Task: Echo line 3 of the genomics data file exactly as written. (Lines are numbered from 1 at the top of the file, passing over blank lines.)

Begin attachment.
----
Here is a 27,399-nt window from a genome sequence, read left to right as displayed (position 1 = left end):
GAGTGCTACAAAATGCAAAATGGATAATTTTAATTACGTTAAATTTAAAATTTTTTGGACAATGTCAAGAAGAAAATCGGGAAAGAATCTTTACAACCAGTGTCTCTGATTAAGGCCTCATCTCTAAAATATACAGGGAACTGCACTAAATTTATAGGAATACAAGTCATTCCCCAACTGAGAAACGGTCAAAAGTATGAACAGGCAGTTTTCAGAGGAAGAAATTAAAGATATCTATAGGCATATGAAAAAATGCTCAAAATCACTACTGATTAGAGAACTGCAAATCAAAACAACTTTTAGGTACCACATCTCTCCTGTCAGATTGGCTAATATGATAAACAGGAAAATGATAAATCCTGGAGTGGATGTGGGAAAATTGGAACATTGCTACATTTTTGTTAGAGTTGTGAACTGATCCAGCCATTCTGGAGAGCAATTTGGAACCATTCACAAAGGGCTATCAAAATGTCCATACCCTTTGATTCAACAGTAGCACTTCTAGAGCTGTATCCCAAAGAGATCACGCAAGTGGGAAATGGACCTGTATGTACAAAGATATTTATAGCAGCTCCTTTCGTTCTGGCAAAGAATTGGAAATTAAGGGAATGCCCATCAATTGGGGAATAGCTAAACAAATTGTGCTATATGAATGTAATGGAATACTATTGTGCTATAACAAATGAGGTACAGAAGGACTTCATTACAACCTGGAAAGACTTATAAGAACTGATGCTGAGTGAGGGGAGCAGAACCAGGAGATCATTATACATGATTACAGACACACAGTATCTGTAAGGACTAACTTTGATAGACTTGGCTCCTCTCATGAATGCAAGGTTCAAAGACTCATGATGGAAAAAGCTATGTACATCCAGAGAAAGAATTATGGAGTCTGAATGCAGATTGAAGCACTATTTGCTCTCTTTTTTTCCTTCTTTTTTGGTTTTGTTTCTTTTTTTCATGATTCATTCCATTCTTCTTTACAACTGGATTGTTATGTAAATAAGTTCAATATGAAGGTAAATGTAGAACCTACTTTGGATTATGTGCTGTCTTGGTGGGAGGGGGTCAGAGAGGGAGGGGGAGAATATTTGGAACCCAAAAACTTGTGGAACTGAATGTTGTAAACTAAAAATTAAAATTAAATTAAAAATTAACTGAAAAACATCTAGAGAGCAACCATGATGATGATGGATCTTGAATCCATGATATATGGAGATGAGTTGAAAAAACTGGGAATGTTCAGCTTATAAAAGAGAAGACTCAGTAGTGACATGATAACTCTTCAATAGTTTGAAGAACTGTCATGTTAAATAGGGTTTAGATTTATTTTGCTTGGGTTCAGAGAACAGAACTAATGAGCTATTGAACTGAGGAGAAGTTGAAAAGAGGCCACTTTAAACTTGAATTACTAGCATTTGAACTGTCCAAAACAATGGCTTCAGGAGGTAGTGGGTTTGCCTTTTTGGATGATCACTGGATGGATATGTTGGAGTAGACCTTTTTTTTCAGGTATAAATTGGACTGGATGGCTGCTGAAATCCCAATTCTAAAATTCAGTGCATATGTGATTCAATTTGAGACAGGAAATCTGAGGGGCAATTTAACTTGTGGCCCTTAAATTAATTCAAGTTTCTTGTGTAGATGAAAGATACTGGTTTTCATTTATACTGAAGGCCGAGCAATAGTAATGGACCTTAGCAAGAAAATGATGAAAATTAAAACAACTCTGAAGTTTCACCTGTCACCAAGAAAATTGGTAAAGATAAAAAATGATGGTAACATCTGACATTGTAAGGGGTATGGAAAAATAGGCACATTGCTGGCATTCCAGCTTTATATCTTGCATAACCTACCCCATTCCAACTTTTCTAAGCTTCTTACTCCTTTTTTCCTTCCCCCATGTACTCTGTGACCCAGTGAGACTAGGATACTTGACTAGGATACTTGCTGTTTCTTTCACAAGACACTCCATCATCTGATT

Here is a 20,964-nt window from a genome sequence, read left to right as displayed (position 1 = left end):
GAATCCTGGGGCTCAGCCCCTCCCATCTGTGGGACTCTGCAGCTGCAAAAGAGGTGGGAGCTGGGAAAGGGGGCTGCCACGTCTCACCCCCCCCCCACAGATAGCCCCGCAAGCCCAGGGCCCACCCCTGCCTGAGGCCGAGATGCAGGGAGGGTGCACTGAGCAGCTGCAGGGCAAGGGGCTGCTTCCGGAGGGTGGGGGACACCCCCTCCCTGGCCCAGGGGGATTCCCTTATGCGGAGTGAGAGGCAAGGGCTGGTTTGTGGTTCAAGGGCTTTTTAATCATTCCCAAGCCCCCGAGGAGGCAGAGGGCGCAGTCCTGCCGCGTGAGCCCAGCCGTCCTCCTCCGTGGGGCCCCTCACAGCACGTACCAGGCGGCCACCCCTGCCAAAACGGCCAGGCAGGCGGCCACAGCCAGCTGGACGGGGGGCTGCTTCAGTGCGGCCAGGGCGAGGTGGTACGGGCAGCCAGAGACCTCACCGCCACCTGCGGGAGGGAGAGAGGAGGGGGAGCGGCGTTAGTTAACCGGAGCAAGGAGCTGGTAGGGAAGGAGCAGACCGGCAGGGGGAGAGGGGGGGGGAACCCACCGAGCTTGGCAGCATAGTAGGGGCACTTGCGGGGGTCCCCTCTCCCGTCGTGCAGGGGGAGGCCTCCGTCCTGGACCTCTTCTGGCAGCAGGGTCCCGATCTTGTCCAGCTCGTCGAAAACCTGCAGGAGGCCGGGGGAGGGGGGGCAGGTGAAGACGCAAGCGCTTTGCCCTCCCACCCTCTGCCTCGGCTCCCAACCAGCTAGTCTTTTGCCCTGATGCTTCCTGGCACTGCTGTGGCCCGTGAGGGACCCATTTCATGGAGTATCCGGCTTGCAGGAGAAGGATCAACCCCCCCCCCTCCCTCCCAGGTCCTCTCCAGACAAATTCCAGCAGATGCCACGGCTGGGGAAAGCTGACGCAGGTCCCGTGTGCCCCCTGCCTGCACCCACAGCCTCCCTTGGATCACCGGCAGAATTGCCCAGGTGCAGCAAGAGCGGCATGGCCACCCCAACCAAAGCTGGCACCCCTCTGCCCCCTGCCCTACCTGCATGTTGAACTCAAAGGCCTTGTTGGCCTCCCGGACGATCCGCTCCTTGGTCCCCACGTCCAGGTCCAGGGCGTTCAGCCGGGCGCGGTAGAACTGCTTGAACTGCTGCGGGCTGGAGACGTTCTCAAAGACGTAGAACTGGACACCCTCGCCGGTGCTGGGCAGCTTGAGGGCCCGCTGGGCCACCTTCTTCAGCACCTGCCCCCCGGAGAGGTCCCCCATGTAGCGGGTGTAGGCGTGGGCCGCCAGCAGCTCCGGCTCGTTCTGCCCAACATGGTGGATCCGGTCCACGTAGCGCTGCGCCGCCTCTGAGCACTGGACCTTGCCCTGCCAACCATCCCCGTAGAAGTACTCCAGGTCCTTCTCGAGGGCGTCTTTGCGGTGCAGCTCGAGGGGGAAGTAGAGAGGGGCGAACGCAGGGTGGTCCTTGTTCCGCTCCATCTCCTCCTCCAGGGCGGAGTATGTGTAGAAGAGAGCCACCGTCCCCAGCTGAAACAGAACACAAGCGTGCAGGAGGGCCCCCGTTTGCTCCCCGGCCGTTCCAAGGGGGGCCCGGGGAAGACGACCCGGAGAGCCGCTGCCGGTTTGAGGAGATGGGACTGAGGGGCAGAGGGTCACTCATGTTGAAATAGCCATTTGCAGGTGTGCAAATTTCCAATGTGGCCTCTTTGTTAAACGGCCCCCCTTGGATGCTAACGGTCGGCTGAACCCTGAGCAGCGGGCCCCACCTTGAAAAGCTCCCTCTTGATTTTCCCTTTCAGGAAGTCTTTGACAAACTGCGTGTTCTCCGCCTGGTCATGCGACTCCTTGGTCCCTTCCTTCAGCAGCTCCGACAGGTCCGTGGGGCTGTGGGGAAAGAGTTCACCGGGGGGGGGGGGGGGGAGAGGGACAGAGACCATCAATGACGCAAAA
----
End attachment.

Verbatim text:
Here is a 20,964-nt window from a genome sequence, read left to right as displayed (position 1 = left end):